Breaking Down the Fourth Wall Of News

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I want to let you know about a renewed emphasis I want to bring to how TPM covers the news: not a new topic area, but better, more consistent and deeper ways to do what we already do best: dogged coverage of core TPM stories over days, weeks and months.

Let me explain what I mean.

If you’re a regular TPM Reader there are certain things you know intuitively about what we do even if you may not have thought of them explicitly. For all of its history TPM’s been at its best when we are on a small number of stories (maybe 3 to 6 at a time) that we grab on to and pursue doggedly with iterative reporting. Those aren’t the only stories we cover. We’re hitting lots of things here and there every day. But those are the ones that capture our attention, the ones we think are important, the ones with mysteries that need to be solved. Those are the stories where we put most of our resources. The precise list of stories is ever-changing. But they’re the heart of what TPM is and does. This is what makes TPM distinct, the dogged focus on a relatively small number of evolving stories over time.

If you’re a regular reader, this probably rings true or is obvious when you think about it. What we’ve never had though is a way of capturing these stories in the structure of the site. You have to know it by seeing it by coming to the site each day. I try to weave the stories together in my editors’ blog posts. But those tend to be episodic in nature. As we’ve added new reporters over the summer (and plan to add more), I’ve felt we need to do more in capturing how these stories fit together. More guidance and clarity, if you will, outside the four walls of the stories themselves.

One of the other things TPM has always done is taking reporting from a variety of news outlets and piecing together the story they are telling us as a whole, weaving nuggets from this place and that other place into a whole so you can see the big picture. To me that’s another part of the equation, weaving our own stories together, providing that guidance and clarity so you can see the big picture. It’s not just our reporting but other people’s too. Again, guidance and clarity so the big picture doesn’t get lost.

One final part of this equation is what I think of as the fourth wall of journalism. Breaking it down has always been a key part of what makes TPM what it is. Some of that is getting out of the voice of conventional journalism – ledes, story arcs, the impersonal voice – and explaining the story to you in the way our reporters explain the stories to editors and vice versa. One’s not better than the other. They’re just different modes of communicating. Sometimes you can capture things in one better than the other. Basically we are trying to break down some of the wall of the journalistic voice and – within the constraints of source confidences and confirmed information – diminish as much as possible the gap between what you as readers know and we as editors and reporters know.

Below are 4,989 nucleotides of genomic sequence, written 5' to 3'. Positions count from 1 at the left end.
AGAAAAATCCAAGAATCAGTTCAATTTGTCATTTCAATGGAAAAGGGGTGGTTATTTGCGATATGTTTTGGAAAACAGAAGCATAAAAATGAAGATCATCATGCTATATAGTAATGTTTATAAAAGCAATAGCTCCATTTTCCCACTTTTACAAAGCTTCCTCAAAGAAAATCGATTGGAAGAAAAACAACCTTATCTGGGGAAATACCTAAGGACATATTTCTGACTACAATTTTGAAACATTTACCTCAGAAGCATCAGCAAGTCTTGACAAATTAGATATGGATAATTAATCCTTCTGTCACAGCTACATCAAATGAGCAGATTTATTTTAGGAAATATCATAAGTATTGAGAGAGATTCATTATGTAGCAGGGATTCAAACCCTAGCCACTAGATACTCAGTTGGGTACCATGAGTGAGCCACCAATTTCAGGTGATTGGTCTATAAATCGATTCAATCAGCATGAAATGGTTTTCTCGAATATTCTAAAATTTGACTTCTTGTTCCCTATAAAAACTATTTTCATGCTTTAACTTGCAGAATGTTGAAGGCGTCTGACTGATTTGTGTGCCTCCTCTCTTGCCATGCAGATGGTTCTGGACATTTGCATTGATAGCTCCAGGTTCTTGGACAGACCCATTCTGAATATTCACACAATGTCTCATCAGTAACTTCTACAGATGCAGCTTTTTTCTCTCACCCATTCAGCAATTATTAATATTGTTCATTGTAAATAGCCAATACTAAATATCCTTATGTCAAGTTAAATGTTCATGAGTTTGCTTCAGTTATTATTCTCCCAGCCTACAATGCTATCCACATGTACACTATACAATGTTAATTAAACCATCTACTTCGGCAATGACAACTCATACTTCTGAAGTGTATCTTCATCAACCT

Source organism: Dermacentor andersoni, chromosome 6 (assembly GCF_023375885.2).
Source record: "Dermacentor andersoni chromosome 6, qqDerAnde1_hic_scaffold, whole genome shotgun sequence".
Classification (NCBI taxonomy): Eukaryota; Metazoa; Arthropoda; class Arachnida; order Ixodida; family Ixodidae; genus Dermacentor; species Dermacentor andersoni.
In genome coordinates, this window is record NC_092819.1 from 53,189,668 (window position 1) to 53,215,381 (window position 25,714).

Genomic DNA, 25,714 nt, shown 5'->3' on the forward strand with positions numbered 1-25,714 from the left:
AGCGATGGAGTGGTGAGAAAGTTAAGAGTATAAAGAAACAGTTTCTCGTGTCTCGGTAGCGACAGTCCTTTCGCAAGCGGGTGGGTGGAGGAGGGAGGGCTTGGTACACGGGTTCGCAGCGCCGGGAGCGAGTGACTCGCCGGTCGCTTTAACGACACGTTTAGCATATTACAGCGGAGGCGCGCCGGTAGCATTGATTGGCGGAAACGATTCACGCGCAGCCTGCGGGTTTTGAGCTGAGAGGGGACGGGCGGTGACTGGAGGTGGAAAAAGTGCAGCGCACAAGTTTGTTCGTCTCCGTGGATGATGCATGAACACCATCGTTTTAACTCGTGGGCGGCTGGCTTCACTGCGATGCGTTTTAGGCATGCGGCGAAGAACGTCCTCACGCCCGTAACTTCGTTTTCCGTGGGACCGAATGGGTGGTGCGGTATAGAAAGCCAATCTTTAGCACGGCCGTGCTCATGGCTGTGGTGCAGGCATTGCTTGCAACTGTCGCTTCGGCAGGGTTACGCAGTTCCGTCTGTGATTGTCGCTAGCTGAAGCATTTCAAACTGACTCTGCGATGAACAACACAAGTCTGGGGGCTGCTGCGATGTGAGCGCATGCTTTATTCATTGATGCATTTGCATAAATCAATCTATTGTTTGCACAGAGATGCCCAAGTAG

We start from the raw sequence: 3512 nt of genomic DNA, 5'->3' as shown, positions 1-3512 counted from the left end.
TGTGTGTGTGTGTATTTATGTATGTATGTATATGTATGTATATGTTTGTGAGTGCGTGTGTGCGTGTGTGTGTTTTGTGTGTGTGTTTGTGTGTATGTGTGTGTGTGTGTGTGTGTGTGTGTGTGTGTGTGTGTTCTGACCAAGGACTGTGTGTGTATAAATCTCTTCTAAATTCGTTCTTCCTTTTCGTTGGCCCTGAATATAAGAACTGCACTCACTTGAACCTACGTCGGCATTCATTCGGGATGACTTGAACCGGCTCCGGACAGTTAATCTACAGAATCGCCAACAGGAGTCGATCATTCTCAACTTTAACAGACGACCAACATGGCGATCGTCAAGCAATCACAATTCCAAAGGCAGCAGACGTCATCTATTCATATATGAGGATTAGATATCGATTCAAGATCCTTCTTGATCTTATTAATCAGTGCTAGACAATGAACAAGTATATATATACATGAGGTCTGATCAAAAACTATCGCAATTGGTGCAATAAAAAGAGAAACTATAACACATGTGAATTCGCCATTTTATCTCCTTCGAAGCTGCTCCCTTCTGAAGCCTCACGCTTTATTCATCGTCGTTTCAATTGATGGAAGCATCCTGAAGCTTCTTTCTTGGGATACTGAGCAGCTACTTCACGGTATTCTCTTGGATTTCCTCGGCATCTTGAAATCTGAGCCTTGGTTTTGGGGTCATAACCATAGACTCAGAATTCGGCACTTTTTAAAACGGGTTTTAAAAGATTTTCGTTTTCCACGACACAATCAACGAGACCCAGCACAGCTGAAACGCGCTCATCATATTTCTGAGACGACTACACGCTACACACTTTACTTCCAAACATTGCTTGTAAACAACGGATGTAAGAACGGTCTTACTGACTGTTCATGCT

With all these concepts, here’s one new feature I’ve had in mind that addresses some of this. I’m constantly trying to pull information out of the TPM staff for my own use. How could I make that information available to our whole readership? Let me explain. I wear many hats here at TPM. I’m heavily involved on the business and editorial sides. I have my own writing. I do lots of different things. Often I’ll check in on our office chat system with an editor who’s on an evolving story and ask, “give me an update on X.” If I had time I would read all we’d published over the last day or hour. But usually I don’t have time, not at that moment. And in any case, I’m not just interested in what we’ve reported. Even more I want to know what’s happening in the story beyond what we’ve been able to publish and what we think is coming next. What’s the next event we expect that will change the direction of the story? What’s the key thing we’re waiting for? What’s the gist?

What I get back is usually a few unadorned sentences answering those key questions. It helps me situate myself to make decisions I need to make as an editor and also gives me access to the wealth of information locked up in reporters’ and editors’ heads. I find the ability to get those updates critical. And because I do, I think readers might too.

Here’s another example. As I mentioned at the top, at any given time we’re really focused on a handful of key stories. But just what they are or how they’ve changed on a given day isn’t necessarily clear from looking at the site’s front page. I tend to be pretty up to date on each of those storylines. But a lot of times I don’t have a perfect idea of where each one is. I’d like a morning briefing giving me a quick synopsis on each. This is still on the drawing board. But rather than the standard morning links email that every site sends out and we do too, I’m interested in launching a morning newsletter that does just this: a smart, concise overview of where the critical stories are for the day and how we plan to attack them.

I’m sharing this with you because it grows out of what we’ve always done but I think takes it to a new level. It is also a reaction to the ways the news business is changing, how we process the surfeit of information being thrown at us hour by hour, how we piece together the various strands of news across multiple publications. I want to give you as readers, avid news consumers, access to the information swirling around the collective TPM brain trust that doesn’t necessarily make it into the four corners of the published articles.

I welcome your input.

ABOUT THE AUTHOR

Josh Marshall is editor and publisher of TalkingPointsMemo.com.
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